• Improving the quality of life within their community 
  • Paying it forward 

 

It's worth it: 4-H volunteers feel their volunteerism is valuable, and valued by the youth.

 

Read more from the Journal of Youth Development about The Impact of volunteering: A Multi-state Study of 4-H Youth Development Volunteers.

Learn more about how 4‑H helps young people excel beyond their peers. The 4‑H Study of Positive Youth Development, conducted by Tufts University, explores the impact that participation in 4‑H has on youth.

 

A female volunteer gardens with kids.

Photo Credit: Tom Aldrich

 

Become a Volunteer

Step 1 time and interest
  • Consider:  How much time do you have to volunteer?
  • What interests, hobbies, skills or knowledge would you like to share with youth or contribute to the 4-H Program?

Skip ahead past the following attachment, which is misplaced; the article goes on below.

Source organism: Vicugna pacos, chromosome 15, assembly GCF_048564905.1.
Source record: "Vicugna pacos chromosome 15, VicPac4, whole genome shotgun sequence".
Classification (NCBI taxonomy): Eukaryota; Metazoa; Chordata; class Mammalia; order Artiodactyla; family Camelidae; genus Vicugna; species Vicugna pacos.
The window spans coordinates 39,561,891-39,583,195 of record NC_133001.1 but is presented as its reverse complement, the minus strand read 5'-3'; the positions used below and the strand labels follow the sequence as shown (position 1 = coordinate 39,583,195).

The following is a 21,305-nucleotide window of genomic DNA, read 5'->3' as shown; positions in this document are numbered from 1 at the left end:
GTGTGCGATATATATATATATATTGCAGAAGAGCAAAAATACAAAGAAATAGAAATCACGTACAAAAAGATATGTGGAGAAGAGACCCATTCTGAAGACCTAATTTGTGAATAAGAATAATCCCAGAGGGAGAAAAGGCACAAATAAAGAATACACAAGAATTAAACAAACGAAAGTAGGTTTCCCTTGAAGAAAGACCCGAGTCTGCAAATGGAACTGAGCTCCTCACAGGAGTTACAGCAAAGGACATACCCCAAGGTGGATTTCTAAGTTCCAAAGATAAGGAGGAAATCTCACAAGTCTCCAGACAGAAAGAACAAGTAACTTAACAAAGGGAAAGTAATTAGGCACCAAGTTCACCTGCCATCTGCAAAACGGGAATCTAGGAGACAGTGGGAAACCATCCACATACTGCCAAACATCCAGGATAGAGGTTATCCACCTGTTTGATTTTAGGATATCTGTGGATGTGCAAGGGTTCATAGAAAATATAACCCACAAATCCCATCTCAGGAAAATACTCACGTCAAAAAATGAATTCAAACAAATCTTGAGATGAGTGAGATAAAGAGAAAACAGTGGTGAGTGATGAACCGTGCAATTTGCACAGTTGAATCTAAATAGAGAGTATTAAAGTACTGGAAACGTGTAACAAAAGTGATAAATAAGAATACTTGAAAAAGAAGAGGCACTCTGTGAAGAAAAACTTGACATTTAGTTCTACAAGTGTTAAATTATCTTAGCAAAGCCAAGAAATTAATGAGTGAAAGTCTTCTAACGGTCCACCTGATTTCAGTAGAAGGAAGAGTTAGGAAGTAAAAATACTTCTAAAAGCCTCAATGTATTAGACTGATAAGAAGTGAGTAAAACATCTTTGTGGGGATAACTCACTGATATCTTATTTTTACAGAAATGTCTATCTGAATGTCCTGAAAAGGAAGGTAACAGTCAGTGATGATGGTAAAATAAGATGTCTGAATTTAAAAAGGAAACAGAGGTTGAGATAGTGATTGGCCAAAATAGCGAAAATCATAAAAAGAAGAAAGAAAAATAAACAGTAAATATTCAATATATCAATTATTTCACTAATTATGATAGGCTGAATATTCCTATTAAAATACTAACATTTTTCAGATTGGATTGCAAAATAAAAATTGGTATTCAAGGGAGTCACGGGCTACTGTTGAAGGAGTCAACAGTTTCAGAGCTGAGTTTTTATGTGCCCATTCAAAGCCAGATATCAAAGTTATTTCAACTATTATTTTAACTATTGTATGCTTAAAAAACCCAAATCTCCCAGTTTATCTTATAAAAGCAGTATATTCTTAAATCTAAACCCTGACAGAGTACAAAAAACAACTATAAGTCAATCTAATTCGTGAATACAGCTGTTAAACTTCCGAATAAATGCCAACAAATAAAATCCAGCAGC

Step 2 Meet with Extension Office
Step 3 Enroll
  • Enroll as a 4-H volunteer through ZSuite.
  • Pay any county volunteer dues.
  • The Extension Office will submit your information into Sterling Volunteers for a background check.
  • All new volunteers must complete the Montana 4-H Volunteer Orientation training. The training is on Clover Academy in ZSuite.
  • Shooting sports volunteers are required to complete additional training in the discipline they wish to lead before working with youth.
Step 4 Orientation Training
Step 5 Make a Difference
  • Congratulations! You are now a certified volunteer with Montana 4-H.
  • Work with your County Extension Agent in your volunteer role to make an impact.
  • Remember to enroll each 4-H year (starting October 1) to volunteer.

 

 

 

Build Skills: A male technician shows a female club member an ultrasound

Photo Credit: Tom Aldrich